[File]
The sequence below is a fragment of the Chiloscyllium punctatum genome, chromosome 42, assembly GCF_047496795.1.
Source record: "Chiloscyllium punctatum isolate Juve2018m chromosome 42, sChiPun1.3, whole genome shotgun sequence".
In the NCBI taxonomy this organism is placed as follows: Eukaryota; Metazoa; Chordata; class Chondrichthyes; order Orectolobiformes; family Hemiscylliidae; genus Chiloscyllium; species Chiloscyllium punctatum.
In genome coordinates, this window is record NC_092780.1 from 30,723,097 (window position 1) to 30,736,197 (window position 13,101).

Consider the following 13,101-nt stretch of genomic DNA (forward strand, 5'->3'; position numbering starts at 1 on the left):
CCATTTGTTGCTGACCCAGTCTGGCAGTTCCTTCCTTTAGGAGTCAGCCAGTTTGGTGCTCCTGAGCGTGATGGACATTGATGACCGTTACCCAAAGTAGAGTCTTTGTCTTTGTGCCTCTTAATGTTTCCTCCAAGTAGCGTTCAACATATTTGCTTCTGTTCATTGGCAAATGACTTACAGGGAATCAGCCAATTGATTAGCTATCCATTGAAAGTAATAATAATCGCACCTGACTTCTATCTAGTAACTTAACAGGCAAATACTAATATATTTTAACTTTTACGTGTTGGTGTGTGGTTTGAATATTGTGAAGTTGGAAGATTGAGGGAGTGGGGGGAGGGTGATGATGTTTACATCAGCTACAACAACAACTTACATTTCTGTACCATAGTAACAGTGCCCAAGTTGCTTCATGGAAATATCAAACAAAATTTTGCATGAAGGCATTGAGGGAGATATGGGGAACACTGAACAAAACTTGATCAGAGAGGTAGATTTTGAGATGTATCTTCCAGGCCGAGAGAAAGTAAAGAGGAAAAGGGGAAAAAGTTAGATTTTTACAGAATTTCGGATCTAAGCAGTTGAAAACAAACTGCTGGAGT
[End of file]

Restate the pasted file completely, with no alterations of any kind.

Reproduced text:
The sequence below is a fragment of the Chiloscyllium punctatum genome, chromosome 42, assembly GCF_047496795.1.
Source record: "Chiloscyllium punctatum isolate Juve2018m chromosome 42, sChiPun1.3, whole genome shotgun sequence".
In the NCBI taxonomy this organism is placed as follows: Eukaryota; Metazoa; Chordata; class Chondrichthyes; order Orectolobiformes; family Hemiscylliidae; genus Chiloscyllium; species Chiloscyllium punctatum.
In genome coordinates, this window is record NC_092780.1 from 30,723,097 (window position 1) to 30,736,197 (window position 13,101).

Consider the following 13,101-nt stretch of genomic DNA (forward strand, 5'->3'; position numbering starts at 1 on the left):
CCATTTGTTGCTGACCCAGTCTGGCAGTTCCTTCCTTTAGGAGTCAGCCAGTTTGGTGCTCCTGAGCGTGATGGACATTGATGACCGTTACCCAAAGTAGAGTCTTTGTCTTTGTGCCTCTTAATGTTTCCTCCAAGTAGCGTTCAACATATTTGCTTCTGTTCATTGGCAAATGACTTACAGGGAATCAGCCAATTGATTAGCTATCCATTGAAAGTAATAATAATCGCACCTGACTTCTATCTAGTAACTTAACAGGCAAATACTAATATATTTTAACTTTTACGTGTTGGTGTGTGGTTTGAATATTGTGAAGTTGGAAGATTGAGGGAGTGGGGGGAGGGTGATGATGTTTACATCAGCTACAACAACAACTTACATTTCTGTACCATAGTAACAGTGCCCAAGTTGCTTCATGGAAATATCAAACAAAATTTTGCATGAAGGCATTGAGGGAGATATGGGGAACACTGAACAAAACTTGATCAGAGAGGTAGATTTTGAGATGTATCTTCCAGGCCGAGAGAAAGTAAAGAGGAAAAGGGGAAAAAGTTAGATTTTTACAGAATTTCGGATCTAAGCAGTTGAAAACAAACTGCTGGAGT